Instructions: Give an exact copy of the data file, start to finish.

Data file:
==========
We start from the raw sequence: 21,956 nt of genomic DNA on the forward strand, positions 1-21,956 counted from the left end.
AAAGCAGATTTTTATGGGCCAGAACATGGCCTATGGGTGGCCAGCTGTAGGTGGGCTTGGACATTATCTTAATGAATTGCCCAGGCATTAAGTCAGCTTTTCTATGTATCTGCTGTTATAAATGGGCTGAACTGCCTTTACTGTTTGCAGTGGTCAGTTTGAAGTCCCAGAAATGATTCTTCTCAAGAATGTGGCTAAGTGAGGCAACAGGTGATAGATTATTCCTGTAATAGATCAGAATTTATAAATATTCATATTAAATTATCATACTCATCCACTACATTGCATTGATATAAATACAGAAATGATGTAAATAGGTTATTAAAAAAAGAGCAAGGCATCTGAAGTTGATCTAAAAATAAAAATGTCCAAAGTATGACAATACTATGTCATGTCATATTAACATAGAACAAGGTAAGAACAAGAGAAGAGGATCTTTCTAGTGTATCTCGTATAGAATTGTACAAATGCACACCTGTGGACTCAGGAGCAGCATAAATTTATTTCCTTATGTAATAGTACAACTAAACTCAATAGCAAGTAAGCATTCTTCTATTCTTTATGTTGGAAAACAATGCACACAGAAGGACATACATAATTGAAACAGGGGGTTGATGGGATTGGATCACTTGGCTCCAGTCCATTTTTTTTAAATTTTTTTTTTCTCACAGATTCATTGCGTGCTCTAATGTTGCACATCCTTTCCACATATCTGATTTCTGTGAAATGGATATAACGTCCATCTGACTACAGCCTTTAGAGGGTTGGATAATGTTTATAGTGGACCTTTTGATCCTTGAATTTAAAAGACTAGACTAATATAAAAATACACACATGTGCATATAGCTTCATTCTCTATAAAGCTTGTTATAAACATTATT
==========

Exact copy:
We start from the raw sequence: 21,956 nt of genomic DNA on the forward strand, positions 1-21,956 counted from the left end.
AAAGCAGATTTTTATGGGCCAGAACATGGCCTATGGGTGGCCAGCTGTAGGTGGGCTTGGACATTATCTTAATGAATTGCCCAGGCATTAAGTCAGCTTTTCTATGTATCTGCTGTTATAAATGGGCTGAACTGCCTTTACTGTTTGCAGTGGTCAGTTTGAAGTCCCAGAAATGATTCTTCTCAAGAATGTGGCTAAGTGAGGCAACAGGTGATAGATTATTCCTGTAATAGATCAGAATTTATAAATATTCATATTAAATTATCATACTCATCCACTACATTGCATTGATATAAATACAGAAATGATGTAAATAGGTTATTAAAAAAAGAGCAAGGCATCTGAAGTTGATCTAAAAATAAAAATGTCCAAAGTATGACAATACTATGTCATGTCATATTAACATAGAACAAGGTAAGAACAAGAGAAGAGGATCTTTCTAGTGTATCTCGTATAGAATTGTACAAATGCACACCTGTGGACTCAGGAGCAGCATAAATTTATTTCCTTATGTAATAGTACAACTAAACTCAATAGCAAGTAAGCATTCTTCTATTCTTTATGTTGGAAAACAATGCACACAGAAGGACATACATAATTGAAACAGGGGGTTGATGGGATTGGATCACTTGGCTCCAGTCCATTTTTTTTAAATTTTTTTTTTCTCACAGATTCATTGCGTGCTCTAATGTTGCACATCCTTTCCACATATCTGATTTCTGTGAAATGGATATAACGTCCATCTGACTACAGCCTTTAGAGGGTTGGATAATGTTTATAGTGGACCTTTTGATCCTTGAATTTAAAAGACTAGACTAATATAAAAATACACACATGTGCATATAGCTTCATTCTCTATAAAGCTTGTTATAAACATTATT